On to the good stuff…. How do we begin to ensure that we are making the best efforts in keeping our spine in a good position? Dr. Starrett proposes what is referred to as the “bracing sequence”. The toughest part about all of this is that it needs to be a conscious effort for some time. Like anything we need to force ourselves to become more immediately aware of when we are slipping into a bad habit, pull ourselves out of it, and institute a good one in place of it. So it’s not just “stop doing that” it’s “do this instead”. I am going to tell you right off the bat that is was super hard for me at first. When you are used to standing or sitting or doing anything or everything with questionable positioning and posture, the first few days of forcing yourself to try to maintain good posture feels like torture. You feel like you are always in an awkward position. You may even feel like people are looking at you weird. And ya know what they darn well might be. Sadly, most people have less than perfect posture so when they see someone actually standing up straight with their spine braced they are like daaaaaa f*****ckkkk is wrong with them?! That’s their problem, and will be even more so in 20 years, not yours. Dr. Starrett goes into lots of specifics of how to maintain a braced spine and good positions in different movements, a captain morgan pose, a two hand test, breathing mechanics, other faults and tests, and all that jazz. If you want all this super helpful knowledge you can buy his book! (Highly recommend it. Find it cheap on Amazon. 400 pages of pure mind blowingly helpful tips.) For the purposes of this blog post, and because I can only captivate you for so long (a crazy thought I know), I am only going to explain to you his steps for keeping bracing your spine and little tips for keeping this active whether sitting or standing.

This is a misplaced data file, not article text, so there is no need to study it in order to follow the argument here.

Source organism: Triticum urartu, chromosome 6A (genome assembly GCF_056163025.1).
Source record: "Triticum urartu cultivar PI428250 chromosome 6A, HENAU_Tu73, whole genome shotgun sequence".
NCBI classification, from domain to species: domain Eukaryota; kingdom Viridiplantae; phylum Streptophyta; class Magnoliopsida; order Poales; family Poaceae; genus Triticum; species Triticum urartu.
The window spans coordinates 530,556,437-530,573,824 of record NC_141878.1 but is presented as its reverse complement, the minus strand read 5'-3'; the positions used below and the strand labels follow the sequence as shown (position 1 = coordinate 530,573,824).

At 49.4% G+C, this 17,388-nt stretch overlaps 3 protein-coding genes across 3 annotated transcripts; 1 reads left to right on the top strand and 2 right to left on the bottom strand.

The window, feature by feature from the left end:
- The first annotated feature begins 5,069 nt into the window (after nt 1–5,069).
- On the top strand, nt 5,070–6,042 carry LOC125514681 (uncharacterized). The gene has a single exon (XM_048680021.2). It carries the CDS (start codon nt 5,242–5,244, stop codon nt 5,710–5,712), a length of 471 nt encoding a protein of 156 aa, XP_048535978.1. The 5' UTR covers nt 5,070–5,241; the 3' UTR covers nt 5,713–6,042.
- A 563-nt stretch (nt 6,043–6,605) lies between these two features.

Bracing Sequence
Step 1: Squeeze your butt as hard as you can.
You need to begin with setting your pelvis in a neutral position. Your glutes were made specifically for your pelvis and spine. So have your feet directly under your hips, plant your feet in the ground, and squeeze your butt. 

Step 2: Pull your ribcage down.
Next your pelvis and ribcage need to be aligned. No over-extending and no rounding of the back. Pull your lower ribs in and balance them over your pelvis.

Step 3: Get your belly tight.
Now, keep your pelvis and ribcage in place with your abdominals. While still squeezing your glutes, take a big breath of air and then exhale; engaging your abs as you let the air out.

Step 4: Set your head in a neutral position and screw your shoulders into a stable position.
Last, center your head over your shoulders and gaze forward. Draw your shoulders back, spreading your collarbones, and release them down. 

And there you go. You have now fully braced your spine and are in a neutral spinal position! Congrats you are officially on the road to better posture. Of course this may seem awkward at first but the more you make the conscious effort to brace your spine the sooner you will see it just because habitual. Now, whether you are sitting or standing always go through this same sequence. 
Of course it is harder to remain in this position over an extended period of standing time because naturally your muscles fatigue. An easy way to relieve this is, while remaining in the same braced position, either prop up your foot on something or, as a last resort, sit down. According to Dr. Starrett, the key to sitting is keeping around 20% tension in your abs. He talks about research that shows it is muscular endurance that dictates a loss of spinal position and therefore leave us liable for injury. Again, the longer you work on this the easy it will get. Similar to running. If you run constantly, eventually you will see that you can last a little longer and go a little further. It is that same the endurance that you need to build in your abs in order to maintain a good braced spinal position constantly.
So take these tips and start working on your posture! You will lessen your possibility for injury ten fold. Plus its soooooo much sexier to be in a good spinal position. 😉